The portability of foreign judgments across borders helps to faciliate cross-border transactions by lowering transaction costs and associated legal friction among countries. This is important for Asia given initiatives to establish greater economic integration in Asia such as the establishment of the ASEAN Economic Community, the Belt and Road Initiative and free-trade agreements such as the CPTPP and RCEP.
The Asian Principles for the Recognition and Enforcement of Foreign Judgments (ABLI, 2020) is one of the publications resulting from a project conducted under the auspices of the Asian Business Law Institute (ABLI). The ABLI Foreign Judgments project considered the recognition and enforcement of foreign judgment rules in the ten ASEAN Member States and five of ASEAN’s major trade partners i.e. Australia, China, India, Japan and South Korea. The Asian Principles is a statement of the laws on foreign judgments in the region. It sets out the common principles and differences in the laws and suggests ways in which harmonisation of the foreign judgment rules can occur.
This seminar discusses the Asian Principles and considers the extent to which harmonisation of the foreign judgment rules is possible in the region. Harmonisation would of course increase the portability of judgments across borders. The seminar also examines the Hague Convention on the Recognition and Enforcement of Foreign Judgments in Civil or Commercial Matters and the likelihood of the Convention being adopted by the Asian countries.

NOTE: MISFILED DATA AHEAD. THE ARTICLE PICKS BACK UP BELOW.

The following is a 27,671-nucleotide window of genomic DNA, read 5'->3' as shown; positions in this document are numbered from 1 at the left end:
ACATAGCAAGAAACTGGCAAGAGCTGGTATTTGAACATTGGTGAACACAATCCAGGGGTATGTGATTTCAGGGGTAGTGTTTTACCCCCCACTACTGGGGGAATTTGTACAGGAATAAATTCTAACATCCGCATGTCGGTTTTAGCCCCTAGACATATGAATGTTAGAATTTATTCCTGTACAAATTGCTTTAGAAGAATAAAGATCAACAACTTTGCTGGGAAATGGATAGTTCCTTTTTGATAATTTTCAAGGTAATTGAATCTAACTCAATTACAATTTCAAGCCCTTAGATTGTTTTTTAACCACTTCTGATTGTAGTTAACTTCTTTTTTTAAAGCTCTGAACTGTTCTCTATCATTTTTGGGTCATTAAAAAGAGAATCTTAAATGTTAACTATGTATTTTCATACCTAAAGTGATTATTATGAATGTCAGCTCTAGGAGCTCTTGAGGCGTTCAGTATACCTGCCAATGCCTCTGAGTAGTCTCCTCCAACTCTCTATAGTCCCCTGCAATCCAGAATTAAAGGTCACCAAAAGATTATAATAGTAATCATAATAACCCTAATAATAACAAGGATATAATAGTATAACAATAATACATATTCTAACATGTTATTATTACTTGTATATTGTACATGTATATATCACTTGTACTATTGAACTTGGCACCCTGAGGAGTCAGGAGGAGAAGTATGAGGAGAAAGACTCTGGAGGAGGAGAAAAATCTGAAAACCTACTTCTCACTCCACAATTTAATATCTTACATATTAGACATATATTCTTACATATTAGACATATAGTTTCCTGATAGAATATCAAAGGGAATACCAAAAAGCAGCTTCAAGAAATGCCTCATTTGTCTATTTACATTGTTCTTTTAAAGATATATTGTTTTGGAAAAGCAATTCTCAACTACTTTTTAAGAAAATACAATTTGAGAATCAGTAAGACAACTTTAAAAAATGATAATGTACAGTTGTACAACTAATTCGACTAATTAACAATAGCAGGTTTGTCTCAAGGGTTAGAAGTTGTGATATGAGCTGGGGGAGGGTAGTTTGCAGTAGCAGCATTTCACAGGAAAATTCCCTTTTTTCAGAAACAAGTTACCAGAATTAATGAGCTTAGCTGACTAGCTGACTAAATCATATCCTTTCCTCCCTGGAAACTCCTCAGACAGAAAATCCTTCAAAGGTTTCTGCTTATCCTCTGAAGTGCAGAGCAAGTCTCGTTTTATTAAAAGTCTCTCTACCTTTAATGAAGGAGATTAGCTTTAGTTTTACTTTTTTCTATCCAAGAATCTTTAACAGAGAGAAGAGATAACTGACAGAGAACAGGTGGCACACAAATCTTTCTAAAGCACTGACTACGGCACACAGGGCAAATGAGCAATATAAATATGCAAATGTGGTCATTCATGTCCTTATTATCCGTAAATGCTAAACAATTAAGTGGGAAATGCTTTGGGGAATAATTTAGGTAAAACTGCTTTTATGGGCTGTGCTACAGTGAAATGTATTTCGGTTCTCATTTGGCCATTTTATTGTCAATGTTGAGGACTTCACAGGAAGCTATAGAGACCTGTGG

About the speaker:
Adeline Chong is an Associate Professor at the Yong Pung How School of Law, Singapore Management University. She was formerly a lecturer at the School of Law, University of Nottingham. She has published in leading peer-reviewed journals such as the Law Quarterly Review, International and Comparative Law Quarterly, Lloyd’s Maritime and Commercial Law Quarterly and the Journal of Private International Law. She is the co-author of Hill and Chong, International Commercial Disputes: Commercial Conflict of Laws in English Courts (Oxford, Hart, 4th edn, 2010). She is the Project Lead of the Asian Business Law Institute’s project on the Recognition and Enforcement of Foreign Judgments in Asia. Her work has been cited by various courts including the Singapore, Hong Kong, New South Wales and New Zealand Court of Appeals, the UK Law Commission, as well as in leading texts on conflict of laws such as Dicey, Morris and Collins on the Conflict of Laws (15th edition). She has also been invited to present papers by the British Association of Canadian Studies, British Institute of International and Comparative Law, Kyushu University and the University of Sydney. She has conducted courses for the Attorney-General Chambers of Malaysia and delivered Continuing Professional Development Talks for Singapore’s Attorney-General Chamber’s Academy and the Law Society of Singapore. She has appeared as an expert on Singapore law before a Finnish court and issued a declaration on Singapore law for a US class action.
The Law Society of Hong Kong has awarded this seminar 1.5 Continuing Professional Development (CPD) points.